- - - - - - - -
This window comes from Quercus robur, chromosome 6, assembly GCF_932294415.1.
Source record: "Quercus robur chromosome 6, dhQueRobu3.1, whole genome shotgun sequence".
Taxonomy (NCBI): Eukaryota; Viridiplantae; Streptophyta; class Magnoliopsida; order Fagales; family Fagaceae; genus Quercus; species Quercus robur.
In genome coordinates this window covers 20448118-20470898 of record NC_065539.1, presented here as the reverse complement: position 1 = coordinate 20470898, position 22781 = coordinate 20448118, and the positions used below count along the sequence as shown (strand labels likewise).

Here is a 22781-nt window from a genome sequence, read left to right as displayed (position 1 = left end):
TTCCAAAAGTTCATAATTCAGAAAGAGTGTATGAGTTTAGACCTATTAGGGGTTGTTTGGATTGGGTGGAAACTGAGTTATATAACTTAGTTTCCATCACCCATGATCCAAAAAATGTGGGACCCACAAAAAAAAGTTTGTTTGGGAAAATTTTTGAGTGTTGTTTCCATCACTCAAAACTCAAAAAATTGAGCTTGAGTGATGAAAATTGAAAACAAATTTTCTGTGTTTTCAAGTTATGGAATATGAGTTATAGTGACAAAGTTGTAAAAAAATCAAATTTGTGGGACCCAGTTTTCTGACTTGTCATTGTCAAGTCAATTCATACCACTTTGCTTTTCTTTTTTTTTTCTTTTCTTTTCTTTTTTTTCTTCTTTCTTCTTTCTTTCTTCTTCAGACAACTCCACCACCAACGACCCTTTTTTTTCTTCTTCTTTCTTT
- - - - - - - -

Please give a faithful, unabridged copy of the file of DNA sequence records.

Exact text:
This window comes from Quercus robur, chromosome 6, assembly GCF_932294415.1.
Source record: "Quercus robur chromosome 6, dhQueRobu3.1, whole genome shotgun sequence".
Taxonomy (NCBI): Eukaryota; Viridiplantae; Streptophyta; class Magnoliopsida; order Fagales; family Fagaceae; genus Quercus; species Quercus robur.
In genome coordinates this window covers 20448118-20470898 of record NC_065539.1, presented here as the reverse complement: position 1 = coordinate 20470898, position 22781 = coordinate 20448118, and the positions used below count along the sequence as shown (strand labels likewise).

Here is a 22781-nt window from a genome sequence, read left to right as displayed (position 1 = left end):
TTCCAAAAGTTCATAATTCAGAAAGAGTGTATGAGTTTAGACCTATTAGGGGTTGTTTGGATTGGGTGGAAACTGAGTTATATAACTTAGTTTCCATCACCCATGATCCAAAAAATGTGGGACCCACAAAAAAAAGTTTGTTTGGGAAAATTTTTGAGTGTTGTTTCCATCACTCAAAACTCAAAAAATTGAGCTTGAGTGATGAAAATTGAAAACAAATTTTCTGTGTTTTCAAGTTATGGAATATGAGTTATAGTGACAAAGTTGTAAAAAAATCAAATTTGTGGGACCCAGTTTTCTGACTTGTCATTGTCAAGTCAATTCATACCACTTTGCTTTTCTTTTTTTTTTCTTTTCTTTTCTTTTTTTTCTTCTTTCTTCTTTCTTTCTTCTTCAGACAACTCCACCACCAACGACCCTTTTTTTTCTTCTTCTTTCTTT